"Nowhere to Run" is a delightful movie that's hard to classify. To me,
it comes closest to being a kind of caper movie, although no crime is
really involved. It has a serious side to it throughout, but the music
and the impact of Allen Garfield's part and his narration make the tone
of the movie lighter.
David Janssen is unhappily married to Stefanie Powers. She's locked into the middle-class life and rather insufferable. She always wants to inflict her parents on Janssen. John Randolph is her father. Shades of his role in "Seconds", here he's a kind of Babbitt bore as is his wife, Neva Patterson. These are not evil or bad people, but Janssen wants a more adventuresome kind of life. Their differences over Kennedy and the assassination symbolize their frictions, with Powers and her parents being unmoved by it and still wrapped up in their own lives.
Janssen has a scheme to make money on the side playing blackjack that will enable him to break free by creating a false identity. There is a major hangup when Powers, thinking he's having an affair, puts a private eye, Allen Garfield, on his trail. Garfield is an amazing actor. I do not know how he does it, but he always adds zest to a movie. He always stands out.
The caper, if I can call it that, is shown to us in full, including its complications, making for an engaging story. Janssen and Garfield complement each other, each having troubles. Garfield is divorced and has gambling debts. Later in the movie, Janssen meets Linda Evans, and is compatible with her much more than with Powers. Janssen also gets into a tense poker game opposite Lance LeGault. He's an austere, severe and threatening presence in many of his roles, like this one.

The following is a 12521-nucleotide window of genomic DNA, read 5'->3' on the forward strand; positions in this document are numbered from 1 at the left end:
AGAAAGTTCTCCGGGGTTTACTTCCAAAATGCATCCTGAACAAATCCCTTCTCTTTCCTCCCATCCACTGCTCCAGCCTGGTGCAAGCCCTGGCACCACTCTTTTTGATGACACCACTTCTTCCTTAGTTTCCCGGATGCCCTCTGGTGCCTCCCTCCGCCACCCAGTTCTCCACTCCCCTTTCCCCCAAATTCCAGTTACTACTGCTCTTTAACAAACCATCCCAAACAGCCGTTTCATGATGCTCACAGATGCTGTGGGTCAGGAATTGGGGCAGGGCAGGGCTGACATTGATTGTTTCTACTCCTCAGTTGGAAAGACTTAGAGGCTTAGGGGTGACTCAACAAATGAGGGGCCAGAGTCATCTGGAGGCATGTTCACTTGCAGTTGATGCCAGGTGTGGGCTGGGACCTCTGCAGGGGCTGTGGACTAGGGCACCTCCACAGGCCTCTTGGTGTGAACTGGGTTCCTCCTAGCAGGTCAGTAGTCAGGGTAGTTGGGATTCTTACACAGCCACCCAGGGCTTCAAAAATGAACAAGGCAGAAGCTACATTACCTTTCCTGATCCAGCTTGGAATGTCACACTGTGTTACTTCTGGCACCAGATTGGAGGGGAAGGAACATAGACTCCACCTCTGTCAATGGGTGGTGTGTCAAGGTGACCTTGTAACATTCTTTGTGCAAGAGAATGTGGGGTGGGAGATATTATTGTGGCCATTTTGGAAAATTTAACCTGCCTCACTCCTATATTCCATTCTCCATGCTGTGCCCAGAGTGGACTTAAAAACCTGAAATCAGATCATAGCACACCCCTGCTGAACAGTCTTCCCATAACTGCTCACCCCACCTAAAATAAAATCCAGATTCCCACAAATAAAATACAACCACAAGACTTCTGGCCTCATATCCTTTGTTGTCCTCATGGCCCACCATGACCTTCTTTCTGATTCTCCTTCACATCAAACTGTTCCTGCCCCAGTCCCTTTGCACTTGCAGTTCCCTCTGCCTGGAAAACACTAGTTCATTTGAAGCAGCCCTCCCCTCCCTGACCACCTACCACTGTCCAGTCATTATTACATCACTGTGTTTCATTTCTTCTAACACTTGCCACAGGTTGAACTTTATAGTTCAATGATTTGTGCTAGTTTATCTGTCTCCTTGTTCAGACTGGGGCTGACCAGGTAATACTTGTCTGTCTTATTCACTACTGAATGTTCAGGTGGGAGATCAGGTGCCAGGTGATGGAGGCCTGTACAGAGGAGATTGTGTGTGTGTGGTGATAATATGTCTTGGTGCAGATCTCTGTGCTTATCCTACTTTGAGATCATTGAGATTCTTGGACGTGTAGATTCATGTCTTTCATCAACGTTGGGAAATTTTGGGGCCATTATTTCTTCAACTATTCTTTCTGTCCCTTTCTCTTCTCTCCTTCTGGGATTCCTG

This is not a "Thomas Crown" affair kind of movie, there being no crime and no woman on Janssen's side, but it has a kind of similarity of the idea of winning and escaping, in this case from a stultifying marriage.
Janssen is simply great, an actor always able to gain our complete sympathy while being believable in any role he played.
I am so glad to actually own a copy of this great movie, starring the late great David Janssen. Allen Garfield and Stephanie Powers are also superb in this believable (perhaps based on truth?) adaptation of Charles Einstein's novel, The Blackjack Hijack. The movie is much better than the book,much better ending in the film version. Usually I enjoy the book better than the movie, not the case this time.I loved everything about this movie. I was always a big fan of David Janssen, this is probably my favorite movie that he starred in, shortly before his very untimely and tragic death.They don't make movies of this quality any more it seems, good from start to finish!Do take the time to view this one, should it show up on your late night TV lineup.
*** This review may contain spoilers ***
David Janssen seems about the best choice for playing Harry Adams, a
lonely, but brilliant structural engineer in a loveless marriage. It
might be possible to accumulate $500,000 in high-stakes black jack
playing, being able to do it in 15 years or less. In fact, a BJ card
counting team went into Resorts International Casino, around 1978, in
Atlantic City and won $145,000 in a period of ~8-9 days and was barred.
The only thing is, I don't think any BJ player would be allowed to bring a notepad to a BJ table. This might be construed as a form of card-counting, yet was necessary for the plot.
When Herbie, the Private Investigator, needed $10,000 to pay off his gambling debts, why didn't Harry (Janssen) simply remove the $10,000 from the nearly $500,000 in BJ winnings that he had already amassed, instead of getting involved in a rather dangerous, high-stakes, back room poker game? Much simpler. To me, $490,000 would be close enough.